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The battle over women leaders and the church continues to rage unabated in evangelical circles. At the center of the tempest sits 1 Tim. 2:11-15. Despite a broad spectrum of biblical and extra-biblical texts that highlight female leaders, 1 Tim. 2:11-15 continues to be perceived and treated as the great divide in the debate. Indeed for some, how one interprets this passage has become a litmus test for the label “evangelical” and even for salvation.

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Several years ago I got an idea for a biblical novel; placing myself in the world of Mary the mother of Jesus’, I would write in her voice — a diary spanning thirty years and titled Mary’s Journal.

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I foresee days when the gift of words will feel like a curse. On mornings when the labor is hard, I must remember to hold on to the hope of the joy. I must remember that I’m not alone. Annie Dillard reminded me of this: “At its best, the sensation of writing is that of any unmerited grace...you search, you break your fists, your back, your brain, and then—and only then—it is handed to you.”

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Now Deborah, a prophetess, the wife of Lappidoth, was judging Israel at that time. She used to sit under the palm tree of Deborah between Ramah and Bethel in the hill country of Ephraim; and the sons of Israel came to her for judgment. (Judges 4:4–5, NASB)

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For today’s “traditionalists,” 1 Timothy 2 mandates the subordination of women to men in the church because the headship/submission principle is grounded in the created order, an order that Christianity redeems, but does not alter. Today’s traditionalists/male hierarchists also claim to be upholding the historic interpretation of this passage. New research on early Protestant beliefs concerning natural law and the spiritual and civil kingdoms, however, brings their claim into serious question.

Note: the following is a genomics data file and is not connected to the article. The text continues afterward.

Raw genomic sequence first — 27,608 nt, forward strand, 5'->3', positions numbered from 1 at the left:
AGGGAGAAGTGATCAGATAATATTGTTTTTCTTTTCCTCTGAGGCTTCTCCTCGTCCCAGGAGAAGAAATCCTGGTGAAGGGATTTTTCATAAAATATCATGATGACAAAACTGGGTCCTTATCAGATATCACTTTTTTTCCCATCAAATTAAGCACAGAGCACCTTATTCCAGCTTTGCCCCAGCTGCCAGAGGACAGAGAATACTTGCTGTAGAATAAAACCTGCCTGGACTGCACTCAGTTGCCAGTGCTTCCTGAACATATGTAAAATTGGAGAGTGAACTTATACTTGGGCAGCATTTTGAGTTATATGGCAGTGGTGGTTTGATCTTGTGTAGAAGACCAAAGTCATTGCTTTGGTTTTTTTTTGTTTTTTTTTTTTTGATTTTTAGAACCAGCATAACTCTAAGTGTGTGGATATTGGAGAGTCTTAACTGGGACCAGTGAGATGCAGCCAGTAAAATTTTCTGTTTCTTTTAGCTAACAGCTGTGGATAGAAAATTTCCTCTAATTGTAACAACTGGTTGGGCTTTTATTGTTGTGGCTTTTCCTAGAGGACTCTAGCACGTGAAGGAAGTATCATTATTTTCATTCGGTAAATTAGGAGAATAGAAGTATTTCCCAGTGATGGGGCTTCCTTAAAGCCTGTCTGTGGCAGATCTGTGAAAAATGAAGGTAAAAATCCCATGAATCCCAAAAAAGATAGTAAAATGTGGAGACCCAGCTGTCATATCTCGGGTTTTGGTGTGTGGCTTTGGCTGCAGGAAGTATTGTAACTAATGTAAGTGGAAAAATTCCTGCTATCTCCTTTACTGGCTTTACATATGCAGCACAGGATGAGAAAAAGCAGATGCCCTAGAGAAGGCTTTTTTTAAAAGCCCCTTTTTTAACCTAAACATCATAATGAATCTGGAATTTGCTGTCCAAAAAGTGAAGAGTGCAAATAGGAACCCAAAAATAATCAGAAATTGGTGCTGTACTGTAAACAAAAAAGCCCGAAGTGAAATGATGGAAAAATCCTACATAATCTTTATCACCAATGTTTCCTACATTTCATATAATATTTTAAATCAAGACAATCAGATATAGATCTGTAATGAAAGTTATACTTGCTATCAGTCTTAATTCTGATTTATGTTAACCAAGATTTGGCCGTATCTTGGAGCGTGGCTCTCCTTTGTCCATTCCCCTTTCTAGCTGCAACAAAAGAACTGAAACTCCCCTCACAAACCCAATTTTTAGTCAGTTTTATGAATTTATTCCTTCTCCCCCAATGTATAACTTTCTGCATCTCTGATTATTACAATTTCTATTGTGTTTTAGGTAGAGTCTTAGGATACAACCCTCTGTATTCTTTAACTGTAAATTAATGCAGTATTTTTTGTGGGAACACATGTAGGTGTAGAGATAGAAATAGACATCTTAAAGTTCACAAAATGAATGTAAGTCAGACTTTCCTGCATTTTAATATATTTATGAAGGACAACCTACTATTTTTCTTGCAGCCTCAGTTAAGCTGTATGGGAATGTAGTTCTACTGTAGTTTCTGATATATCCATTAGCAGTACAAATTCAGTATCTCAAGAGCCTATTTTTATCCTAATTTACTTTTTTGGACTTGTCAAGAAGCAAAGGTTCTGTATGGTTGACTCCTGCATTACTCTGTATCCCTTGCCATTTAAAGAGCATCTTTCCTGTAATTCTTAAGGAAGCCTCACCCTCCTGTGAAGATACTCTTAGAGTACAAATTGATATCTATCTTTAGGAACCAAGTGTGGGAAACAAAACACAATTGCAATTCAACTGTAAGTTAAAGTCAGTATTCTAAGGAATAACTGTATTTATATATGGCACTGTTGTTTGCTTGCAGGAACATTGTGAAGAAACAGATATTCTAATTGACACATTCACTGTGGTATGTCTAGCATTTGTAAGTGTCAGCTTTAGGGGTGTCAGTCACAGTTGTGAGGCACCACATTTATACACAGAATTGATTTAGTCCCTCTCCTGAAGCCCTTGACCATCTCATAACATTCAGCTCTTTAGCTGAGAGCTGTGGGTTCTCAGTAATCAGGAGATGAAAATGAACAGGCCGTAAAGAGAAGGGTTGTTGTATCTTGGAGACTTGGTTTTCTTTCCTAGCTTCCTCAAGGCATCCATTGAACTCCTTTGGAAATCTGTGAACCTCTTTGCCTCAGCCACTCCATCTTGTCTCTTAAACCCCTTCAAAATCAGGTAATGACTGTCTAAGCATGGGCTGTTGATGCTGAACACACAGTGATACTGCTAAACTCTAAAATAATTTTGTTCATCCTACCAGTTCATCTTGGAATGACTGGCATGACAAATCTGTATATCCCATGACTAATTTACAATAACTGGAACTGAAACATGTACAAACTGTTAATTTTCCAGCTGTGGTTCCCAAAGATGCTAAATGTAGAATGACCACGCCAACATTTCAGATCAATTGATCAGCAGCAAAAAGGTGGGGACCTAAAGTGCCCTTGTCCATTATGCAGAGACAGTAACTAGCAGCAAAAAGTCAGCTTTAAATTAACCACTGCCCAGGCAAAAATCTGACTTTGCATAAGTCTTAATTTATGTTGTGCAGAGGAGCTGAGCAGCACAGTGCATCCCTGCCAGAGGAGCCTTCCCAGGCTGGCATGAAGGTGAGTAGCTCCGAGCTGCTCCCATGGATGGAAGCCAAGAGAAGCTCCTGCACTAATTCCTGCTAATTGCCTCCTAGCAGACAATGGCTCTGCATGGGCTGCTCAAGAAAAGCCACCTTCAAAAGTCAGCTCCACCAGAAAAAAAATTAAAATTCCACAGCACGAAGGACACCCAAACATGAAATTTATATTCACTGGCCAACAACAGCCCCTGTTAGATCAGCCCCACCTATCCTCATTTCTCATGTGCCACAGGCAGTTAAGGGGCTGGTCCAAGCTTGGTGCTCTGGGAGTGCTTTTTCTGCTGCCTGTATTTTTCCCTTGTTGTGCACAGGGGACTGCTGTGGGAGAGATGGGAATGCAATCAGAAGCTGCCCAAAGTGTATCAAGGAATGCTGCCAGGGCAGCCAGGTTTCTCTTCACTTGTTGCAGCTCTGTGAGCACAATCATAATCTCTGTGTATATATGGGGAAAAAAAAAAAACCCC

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A correct interpretation of 1 Timothy 2:9–15 within the context of the epistle as well as the historic and cultural situation does not support a restriction of women.

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Hearing ambulance sirens was nothing out of the ordinary when I worked as a nurse in the emergency department in Vancouver’s St. Paul’s Hospital. But, although I didn’t know it at the time, the sirens blaring one day were signaling a major change in my life. Through the emergency doors came a woman and her 12-year-old daughter. The mother—a single mom— had killed her son, wounded her daughter, and stabbed herself with a knife.

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It is interesting to compare Christianity Today’s cover article on John Stott with the cover article featuring “Ministering Women.” 

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While it is now generally agreed that 1 Tim 2:8–15 is directed against the heresy that had taken hold within the Ephesian church, the key question is whether the passage is directed against the content of the heresy or is concerned to establish a process that will eventually see the victims corrected and the heresy expunged. If concerned with the content of the heresy, the instructions may be directed at restoring a hierarchical framework. If the passage is concerned with process, however, Paul’s demands are shaped by the particular nature of the heresy and its form of transmission in Ephesus.

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We are very pleased to publish this expanded edition of Priscilla Papers in celebration of the journal’s twentieth anniversary. During the last twenty years, its biblical scholarship on equality in the church, home, and world has reached hundreds of college and seminary libraries and the homes of thousands of lay people, pastors, and ministry leaders around the world.

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